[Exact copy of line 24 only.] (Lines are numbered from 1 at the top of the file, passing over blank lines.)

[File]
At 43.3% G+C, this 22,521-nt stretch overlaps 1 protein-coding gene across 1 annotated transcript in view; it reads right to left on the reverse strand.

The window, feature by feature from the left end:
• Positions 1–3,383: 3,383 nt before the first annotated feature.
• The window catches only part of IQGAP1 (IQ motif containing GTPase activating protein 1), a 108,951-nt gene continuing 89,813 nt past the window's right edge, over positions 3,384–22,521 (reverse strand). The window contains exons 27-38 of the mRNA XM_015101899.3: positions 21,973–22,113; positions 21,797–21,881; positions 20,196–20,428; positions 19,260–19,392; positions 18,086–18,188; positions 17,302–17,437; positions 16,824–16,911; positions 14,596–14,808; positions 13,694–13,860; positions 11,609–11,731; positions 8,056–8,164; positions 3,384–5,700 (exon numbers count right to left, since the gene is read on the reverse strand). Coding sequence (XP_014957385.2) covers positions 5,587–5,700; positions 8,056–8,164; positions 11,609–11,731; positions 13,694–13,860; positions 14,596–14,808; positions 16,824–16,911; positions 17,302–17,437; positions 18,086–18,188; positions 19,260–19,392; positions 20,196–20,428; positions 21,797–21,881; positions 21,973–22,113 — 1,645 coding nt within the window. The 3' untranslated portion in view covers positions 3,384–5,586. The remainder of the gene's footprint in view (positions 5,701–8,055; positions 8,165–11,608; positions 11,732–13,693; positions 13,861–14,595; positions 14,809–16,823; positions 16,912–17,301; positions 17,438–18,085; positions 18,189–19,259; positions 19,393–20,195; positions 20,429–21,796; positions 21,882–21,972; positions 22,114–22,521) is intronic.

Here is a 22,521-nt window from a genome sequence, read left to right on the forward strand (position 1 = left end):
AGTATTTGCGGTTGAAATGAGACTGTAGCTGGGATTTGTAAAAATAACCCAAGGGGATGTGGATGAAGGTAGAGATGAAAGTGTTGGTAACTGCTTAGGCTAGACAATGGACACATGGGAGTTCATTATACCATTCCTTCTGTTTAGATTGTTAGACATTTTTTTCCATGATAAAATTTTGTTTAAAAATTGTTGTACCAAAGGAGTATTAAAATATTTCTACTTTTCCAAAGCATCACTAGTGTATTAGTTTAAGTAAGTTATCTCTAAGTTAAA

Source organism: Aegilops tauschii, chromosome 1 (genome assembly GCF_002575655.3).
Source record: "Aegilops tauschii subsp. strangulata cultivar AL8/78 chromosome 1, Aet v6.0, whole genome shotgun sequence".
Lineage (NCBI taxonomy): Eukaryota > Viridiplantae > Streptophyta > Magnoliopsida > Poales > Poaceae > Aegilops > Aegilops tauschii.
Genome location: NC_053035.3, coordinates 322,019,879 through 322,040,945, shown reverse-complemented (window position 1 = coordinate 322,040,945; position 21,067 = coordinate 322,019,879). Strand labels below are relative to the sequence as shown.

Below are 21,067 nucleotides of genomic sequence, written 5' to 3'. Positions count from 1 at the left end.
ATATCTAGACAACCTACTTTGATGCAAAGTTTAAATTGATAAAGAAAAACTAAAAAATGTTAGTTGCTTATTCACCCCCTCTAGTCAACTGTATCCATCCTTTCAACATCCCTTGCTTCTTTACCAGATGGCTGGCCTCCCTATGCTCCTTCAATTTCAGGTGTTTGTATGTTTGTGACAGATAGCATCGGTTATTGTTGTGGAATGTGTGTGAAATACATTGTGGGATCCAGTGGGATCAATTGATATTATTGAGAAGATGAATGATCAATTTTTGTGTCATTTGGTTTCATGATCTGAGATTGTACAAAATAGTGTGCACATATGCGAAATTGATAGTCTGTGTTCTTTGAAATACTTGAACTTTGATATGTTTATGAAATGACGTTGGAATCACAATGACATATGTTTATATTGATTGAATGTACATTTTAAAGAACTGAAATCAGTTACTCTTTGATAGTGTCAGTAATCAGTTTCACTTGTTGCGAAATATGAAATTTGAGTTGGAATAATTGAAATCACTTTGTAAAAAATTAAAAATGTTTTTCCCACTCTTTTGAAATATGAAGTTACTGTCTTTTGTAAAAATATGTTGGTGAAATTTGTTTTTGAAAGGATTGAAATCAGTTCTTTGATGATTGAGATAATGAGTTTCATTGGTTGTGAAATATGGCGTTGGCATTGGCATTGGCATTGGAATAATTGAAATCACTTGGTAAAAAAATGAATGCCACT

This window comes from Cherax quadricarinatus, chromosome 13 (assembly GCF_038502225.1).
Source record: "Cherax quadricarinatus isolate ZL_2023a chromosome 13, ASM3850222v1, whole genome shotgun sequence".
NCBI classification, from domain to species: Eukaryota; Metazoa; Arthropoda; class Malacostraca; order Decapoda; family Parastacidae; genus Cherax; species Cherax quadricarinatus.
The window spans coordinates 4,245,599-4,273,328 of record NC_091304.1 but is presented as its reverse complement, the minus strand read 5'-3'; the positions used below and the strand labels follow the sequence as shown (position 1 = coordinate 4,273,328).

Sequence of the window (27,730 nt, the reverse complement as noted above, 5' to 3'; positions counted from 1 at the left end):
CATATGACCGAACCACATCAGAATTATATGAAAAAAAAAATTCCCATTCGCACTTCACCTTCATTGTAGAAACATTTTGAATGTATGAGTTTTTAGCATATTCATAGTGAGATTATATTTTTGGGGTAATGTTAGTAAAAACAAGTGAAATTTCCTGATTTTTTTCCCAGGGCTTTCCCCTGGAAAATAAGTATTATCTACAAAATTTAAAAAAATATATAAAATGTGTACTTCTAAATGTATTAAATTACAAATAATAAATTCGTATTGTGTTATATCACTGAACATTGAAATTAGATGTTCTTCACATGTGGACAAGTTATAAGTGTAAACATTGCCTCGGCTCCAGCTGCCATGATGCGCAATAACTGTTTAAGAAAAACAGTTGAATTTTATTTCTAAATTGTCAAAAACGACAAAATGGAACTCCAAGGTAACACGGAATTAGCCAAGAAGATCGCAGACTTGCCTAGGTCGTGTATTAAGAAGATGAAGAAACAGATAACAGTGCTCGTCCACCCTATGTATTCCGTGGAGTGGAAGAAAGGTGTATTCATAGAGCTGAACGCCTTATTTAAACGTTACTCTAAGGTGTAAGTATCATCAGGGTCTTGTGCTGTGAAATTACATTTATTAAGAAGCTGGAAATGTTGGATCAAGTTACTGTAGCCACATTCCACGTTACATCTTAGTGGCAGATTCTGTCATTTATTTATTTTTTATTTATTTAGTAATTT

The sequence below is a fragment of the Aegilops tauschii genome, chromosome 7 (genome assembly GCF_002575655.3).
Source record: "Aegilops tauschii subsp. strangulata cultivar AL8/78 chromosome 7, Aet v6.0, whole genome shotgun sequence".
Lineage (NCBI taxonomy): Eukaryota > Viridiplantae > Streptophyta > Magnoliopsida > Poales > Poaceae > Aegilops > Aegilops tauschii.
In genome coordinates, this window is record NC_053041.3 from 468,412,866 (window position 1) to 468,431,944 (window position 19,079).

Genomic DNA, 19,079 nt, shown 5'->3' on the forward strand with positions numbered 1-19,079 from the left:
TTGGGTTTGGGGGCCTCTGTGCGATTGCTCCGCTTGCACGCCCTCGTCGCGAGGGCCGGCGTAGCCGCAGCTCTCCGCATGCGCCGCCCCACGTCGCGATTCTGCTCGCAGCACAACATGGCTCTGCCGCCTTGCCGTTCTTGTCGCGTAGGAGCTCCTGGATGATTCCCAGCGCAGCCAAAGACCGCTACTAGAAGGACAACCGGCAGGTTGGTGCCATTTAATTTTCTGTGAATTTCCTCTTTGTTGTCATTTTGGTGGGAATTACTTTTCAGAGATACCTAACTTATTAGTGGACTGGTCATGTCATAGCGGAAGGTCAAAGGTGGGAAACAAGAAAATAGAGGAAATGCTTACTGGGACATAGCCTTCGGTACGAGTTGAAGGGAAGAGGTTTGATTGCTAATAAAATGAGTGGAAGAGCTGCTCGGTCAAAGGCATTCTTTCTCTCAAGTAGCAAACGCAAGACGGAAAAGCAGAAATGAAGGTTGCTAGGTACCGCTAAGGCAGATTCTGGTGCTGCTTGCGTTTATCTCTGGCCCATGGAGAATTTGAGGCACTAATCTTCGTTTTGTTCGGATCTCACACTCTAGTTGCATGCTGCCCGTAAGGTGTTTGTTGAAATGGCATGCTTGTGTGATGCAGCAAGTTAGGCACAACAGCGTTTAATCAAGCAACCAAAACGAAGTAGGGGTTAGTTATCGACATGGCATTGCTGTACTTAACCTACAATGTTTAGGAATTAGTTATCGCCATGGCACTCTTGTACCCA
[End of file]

TTGGGTTTGGGGGCCTCTGTGCGATTGCTCCGCTTGCACGCCCTCGTCGCGAGGGCCGGCGTAGCCGCAGCTCTCCGCATGCGCCGCCCCACGTCGCGATTCTGCTCGCAGCACAACATGGCTCTGCCGCCTTGCCGTTCTTGTCGCGTAGGAGCTCCTGGATGATTCCCAGCGCAGCCAAAGACCGCTACTAGAAGGACAACCGGCAGGTTGGTGCCATTTAATTTTCTGTGAATTTCCTCTTTGTTGTCATTTTGGTGGGAATTACTTTTCAGAGATACCTAACTTATTAGTGGACTGGTCATGTCATAGCGGAAGGTCAAAGGTGGGAAACAAGAAAATAGAGGAAATGCTTACTGGGACATAGCCTTCGGTACGAGTTGAAGGGAAGAGGTTTGATTGCTAATAAAATGAGTGGAAGAGCTGCTCGGTCAAAGGCATTCTTTCTCTCAAGTAGCAAACGCAAGACGGAAAAGCAGAAATGAAGGTTGCTAGGTACCGCTAAGGCAGATTCTGGTGCTGCTTGCGTTTATCTCTGGCCCATGGAGAATTTGAGGCACTAATCTTCGTTTTGTTCGGATCTCACACTCTAGTTGCATGCTGCCCGTAAGGTGTTTGTTGAAATGGCATGCTTGTGTGATGCAGCAAGTTAGGCACAACAGCGTTTAATCAAGCAACCAAAACGAAGTAGGGGTTAGTTATCGACATGGCATTGCTGTACTTAACCTACAATGTTTAGGAATTAGTTATCGCCATGGCACTCTTGTACCCA